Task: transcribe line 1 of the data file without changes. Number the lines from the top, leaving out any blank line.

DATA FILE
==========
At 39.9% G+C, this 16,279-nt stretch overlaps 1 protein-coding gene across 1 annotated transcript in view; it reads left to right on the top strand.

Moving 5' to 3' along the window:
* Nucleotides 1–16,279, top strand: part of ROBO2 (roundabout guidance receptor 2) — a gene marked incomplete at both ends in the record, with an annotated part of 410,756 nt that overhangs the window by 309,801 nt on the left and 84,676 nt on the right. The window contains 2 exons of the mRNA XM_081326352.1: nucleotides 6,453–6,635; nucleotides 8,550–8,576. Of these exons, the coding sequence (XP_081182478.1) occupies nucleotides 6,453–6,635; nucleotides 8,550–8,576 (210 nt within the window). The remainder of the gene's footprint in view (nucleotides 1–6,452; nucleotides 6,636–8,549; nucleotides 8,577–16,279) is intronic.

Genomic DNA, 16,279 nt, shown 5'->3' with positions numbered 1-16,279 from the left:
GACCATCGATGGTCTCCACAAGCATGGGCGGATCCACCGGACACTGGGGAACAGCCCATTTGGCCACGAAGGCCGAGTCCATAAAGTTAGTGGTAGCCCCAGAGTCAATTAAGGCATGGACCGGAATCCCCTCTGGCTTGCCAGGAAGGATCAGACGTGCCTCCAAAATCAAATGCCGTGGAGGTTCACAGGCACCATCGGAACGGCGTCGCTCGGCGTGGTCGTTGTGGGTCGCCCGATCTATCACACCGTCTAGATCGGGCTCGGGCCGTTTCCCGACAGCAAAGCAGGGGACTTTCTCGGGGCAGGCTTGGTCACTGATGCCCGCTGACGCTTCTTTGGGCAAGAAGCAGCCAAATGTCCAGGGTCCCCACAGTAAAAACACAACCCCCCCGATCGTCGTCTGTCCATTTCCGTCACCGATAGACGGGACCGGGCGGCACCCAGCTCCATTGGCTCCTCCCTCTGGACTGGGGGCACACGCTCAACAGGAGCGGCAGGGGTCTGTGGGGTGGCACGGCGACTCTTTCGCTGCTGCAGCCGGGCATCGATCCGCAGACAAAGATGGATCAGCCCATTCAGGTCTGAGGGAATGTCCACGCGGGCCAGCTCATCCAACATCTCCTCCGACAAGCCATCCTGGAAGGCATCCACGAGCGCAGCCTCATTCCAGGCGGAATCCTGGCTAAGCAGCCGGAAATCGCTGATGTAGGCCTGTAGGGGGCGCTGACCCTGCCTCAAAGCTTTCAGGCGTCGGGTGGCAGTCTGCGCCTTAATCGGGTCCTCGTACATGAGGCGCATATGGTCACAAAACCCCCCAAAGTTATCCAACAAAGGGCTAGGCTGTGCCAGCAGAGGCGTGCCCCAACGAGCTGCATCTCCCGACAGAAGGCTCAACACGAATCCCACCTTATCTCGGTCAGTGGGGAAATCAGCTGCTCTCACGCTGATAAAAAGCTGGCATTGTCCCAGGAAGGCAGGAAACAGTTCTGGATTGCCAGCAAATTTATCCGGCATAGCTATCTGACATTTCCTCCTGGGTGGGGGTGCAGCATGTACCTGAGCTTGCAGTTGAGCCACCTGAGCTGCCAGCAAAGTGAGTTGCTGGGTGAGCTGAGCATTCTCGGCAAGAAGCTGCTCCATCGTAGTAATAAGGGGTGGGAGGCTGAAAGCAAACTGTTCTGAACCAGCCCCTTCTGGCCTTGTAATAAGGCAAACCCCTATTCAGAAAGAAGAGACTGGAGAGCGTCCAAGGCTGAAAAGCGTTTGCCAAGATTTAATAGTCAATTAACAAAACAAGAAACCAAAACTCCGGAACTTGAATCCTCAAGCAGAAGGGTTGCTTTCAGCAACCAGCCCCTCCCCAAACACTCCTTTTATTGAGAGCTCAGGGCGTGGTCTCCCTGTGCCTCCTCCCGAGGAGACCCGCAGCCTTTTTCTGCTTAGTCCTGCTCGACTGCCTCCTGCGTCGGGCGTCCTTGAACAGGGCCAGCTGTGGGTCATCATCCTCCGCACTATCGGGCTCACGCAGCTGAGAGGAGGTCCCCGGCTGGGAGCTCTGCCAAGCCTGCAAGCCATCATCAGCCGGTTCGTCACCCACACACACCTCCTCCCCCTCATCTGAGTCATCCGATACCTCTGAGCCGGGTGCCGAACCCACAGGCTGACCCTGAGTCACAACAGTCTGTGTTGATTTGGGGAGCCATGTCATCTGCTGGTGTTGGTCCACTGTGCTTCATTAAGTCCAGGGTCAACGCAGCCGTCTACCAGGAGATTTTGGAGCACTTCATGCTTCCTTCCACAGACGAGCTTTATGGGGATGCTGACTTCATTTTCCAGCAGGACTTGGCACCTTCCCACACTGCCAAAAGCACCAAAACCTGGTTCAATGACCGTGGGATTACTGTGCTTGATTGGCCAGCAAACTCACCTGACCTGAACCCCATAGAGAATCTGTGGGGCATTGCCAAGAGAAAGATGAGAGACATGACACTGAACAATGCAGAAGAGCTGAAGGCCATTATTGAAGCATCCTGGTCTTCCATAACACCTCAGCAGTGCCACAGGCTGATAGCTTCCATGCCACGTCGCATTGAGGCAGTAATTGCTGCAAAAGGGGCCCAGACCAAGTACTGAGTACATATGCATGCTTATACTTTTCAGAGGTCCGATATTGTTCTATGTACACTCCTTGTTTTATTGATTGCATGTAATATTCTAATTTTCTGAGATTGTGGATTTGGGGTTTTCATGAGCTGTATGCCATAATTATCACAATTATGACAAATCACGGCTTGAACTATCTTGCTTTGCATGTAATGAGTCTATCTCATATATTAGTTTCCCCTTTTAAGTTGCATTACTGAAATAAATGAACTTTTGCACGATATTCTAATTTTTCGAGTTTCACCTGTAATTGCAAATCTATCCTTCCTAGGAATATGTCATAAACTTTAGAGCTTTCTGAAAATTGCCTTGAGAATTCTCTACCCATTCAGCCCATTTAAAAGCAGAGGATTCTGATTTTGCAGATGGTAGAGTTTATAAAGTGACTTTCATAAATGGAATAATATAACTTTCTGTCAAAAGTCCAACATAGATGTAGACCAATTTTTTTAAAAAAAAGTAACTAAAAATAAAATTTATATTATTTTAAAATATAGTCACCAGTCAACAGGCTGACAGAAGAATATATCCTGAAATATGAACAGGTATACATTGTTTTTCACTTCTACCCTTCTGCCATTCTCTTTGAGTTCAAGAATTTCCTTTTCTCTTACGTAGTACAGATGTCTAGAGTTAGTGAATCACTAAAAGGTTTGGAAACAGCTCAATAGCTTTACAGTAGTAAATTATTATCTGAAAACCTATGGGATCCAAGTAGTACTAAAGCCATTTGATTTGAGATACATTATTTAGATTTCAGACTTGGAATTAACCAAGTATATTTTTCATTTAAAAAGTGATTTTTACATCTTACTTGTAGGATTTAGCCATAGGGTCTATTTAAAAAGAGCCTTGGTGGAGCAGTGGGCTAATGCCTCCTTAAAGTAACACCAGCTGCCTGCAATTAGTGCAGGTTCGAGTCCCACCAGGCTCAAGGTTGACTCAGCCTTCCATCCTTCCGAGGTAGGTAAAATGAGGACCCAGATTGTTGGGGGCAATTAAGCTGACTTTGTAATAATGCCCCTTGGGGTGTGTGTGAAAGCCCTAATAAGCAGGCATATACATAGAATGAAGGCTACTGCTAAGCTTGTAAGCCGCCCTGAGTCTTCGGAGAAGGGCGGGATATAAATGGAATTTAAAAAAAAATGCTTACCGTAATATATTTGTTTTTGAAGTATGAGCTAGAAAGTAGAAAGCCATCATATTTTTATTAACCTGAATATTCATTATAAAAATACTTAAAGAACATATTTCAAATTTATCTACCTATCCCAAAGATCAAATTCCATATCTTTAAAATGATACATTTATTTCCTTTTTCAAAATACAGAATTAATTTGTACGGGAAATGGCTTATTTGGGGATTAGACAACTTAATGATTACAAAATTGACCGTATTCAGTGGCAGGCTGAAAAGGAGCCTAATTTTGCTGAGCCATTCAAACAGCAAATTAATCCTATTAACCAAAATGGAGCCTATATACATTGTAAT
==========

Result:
At 39.9% G+C, this 16,279-nt stretch overlaps 1 protein-coding gene across 1 annotated transcript in view; it reads left to right on the top strand.